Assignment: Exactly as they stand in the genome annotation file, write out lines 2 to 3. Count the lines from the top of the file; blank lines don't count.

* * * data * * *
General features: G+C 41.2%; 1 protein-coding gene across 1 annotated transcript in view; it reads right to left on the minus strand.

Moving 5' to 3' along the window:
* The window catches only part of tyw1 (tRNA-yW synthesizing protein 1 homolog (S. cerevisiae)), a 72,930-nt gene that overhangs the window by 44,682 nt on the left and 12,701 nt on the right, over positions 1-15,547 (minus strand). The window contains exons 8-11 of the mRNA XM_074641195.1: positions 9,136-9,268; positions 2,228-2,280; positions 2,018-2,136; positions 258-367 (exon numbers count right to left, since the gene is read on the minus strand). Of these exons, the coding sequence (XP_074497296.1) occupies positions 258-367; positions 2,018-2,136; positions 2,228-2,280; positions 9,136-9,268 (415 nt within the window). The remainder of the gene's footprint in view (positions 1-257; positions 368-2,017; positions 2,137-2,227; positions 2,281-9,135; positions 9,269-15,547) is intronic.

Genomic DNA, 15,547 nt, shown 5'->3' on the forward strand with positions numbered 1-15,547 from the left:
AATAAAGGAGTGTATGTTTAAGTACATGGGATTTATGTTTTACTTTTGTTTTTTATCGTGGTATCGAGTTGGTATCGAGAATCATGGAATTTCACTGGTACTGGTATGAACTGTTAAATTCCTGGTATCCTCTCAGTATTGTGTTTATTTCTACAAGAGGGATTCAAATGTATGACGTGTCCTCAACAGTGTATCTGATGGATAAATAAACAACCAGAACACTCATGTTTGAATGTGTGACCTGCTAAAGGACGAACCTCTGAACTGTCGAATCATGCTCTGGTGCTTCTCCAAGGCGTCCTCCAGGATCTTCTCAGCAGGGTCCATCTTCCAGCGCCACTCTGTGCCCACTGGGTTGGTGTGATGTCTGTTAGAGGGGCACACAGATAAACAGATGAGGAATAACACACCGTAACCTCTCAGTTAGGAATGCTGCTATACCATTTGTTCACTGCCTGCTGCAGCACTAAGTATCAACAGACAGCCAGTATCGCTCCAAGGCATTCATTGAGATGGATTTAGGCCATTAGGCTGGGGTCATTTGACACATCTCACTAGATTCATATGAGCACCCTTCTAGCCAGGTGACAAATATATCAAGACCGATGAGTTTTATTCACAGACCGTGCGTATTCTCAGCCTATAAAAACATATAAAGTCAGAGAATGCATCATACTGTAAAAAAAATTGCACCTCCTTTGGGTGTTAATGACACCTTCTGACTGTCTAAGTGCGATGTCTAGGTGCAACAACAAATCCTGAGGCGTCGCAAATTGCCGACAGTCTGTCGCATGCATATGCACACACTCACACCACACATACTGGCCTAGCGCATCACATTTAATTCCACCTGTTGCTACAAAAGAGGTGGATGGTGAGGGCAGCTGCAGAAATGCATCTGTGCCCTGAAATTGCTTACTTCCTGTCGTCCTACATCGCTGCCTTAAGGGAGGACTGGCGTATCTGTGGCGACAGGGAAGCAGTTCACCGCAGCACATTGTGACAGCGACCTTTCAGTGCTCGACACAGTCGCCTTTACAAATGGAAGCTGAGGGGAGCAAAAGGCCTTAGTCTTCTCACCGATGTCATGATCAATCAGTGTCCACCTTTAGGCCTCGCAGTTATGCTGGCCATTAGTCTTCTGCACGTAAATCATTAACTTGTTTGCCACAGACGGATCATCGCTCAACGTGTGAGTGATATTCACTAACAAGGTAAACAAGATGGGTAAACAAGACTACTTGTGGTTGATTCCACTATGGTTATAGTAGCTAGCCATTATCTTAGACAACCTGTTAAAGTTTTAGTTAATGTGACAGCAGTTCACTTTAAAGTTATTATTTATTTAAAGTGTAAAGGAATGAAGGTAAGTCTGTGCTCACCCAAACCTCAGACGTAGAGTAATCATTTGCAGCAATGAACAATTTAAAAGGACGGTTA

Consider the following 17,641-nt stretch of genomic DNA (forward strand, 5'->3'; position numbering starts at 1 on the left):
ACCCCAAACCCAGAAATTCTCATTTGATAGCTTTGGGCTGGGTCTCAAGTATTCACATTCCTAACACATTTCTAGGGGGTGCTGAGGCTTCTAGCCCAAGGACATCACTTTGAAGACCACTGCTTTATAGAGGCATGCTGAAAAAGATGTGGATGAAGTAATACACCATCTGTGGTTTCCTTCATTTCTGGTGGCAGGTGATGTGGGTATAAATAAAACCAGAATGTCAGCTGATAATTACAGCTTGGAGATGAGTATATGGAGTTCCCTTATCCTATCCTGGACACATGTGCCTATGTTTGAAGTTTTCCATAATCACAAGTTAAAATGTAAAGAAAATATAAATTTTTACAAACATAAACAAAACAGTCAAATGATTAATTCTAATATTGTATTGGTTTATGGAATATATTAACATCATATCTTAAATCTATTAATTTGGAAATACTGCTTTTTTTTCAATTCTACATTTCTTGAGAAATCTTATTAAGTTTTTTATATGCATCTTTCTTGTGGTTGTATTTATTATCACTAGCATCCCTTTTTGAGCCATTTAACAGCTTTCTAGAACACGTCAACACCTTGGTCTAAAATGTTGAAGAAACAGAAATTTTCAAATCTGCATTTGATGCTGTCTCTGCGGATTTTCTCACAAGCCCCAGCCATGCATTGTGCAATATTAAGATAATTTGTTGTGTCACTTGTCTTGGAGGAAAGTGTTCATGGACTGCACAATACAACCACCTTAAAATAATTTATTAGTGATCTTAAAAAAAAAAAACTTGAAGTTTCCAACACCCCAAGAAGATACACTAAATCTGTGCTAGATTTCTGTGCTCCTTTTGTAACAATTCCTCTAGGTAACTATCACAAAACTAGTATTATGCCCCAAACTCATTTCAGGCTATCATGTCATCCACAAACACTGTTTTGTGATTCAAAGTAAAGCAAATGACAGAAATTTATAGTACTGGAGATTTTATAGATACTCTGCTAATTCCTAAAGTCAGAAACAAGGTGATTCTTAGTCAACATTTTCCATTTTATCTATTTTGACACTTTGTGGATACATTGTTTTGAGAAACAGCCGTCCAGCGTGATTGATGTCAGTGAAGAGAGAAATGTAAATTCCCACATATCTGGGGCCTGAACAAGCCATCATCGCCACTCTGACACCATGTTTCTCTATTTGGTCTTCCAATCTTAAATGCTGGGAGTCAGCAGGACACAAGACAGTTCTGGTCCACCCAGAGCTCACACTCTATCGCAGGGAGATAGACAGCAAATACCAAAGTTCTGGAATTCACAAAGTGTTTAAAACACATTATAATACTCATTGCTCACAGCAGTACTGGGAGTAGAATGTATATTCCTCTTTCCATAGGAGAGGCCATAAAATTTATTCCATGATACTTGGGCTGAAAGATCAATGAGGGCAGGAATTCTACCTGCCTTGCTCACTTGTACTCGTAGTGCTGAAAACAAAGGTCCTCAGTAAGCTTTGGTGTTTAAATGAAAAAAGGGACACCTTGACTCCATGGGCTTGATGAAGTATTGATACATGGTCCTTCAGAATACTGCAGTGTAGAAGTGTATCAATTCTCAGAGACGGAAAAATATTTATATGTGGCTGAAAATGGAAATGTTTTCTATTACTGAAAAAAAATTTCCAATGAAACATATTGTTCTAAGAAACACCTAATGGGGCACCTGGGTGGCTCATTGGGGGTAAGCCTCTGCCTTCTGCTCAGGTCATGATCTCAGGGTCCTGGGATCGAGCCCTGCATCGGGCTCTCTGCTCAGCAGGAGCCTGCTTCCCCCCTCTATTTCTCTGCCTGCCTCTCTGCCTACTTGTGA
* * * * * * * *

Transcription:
Moving 5' to 3' along the window:
* The window catches only part of tyw1 (tRNA-yW synthesizing protein 1 homolog (S. cerevisiae)), a 72,930-nt gene that overhangs the window by 44,682 nt on the left and 12,701 nt on the right, over positions 1-15,547 (minus strand). The window contains exons 8-11 of the mRNA XM_074641195.1: positions 9,136-9,268; positions 2,228-2,280; positions 2,018-2,136; positions 258-367 (exon numbers count right to left, since the gene is read on the minus strand). Of these exons, the coding sequence (XP_074497296.1) occupies positions 258-367; positions 2,018-2,136; positions 2,228-2,280; positions 9,136-9,268 (415 nt within the window). The remainder of the gene's footprint in view (positions 1-257; positions 368-2,017; positions 2,137-2,227; positions 2,281-9,135; positions 9,269-15,547) is intronic.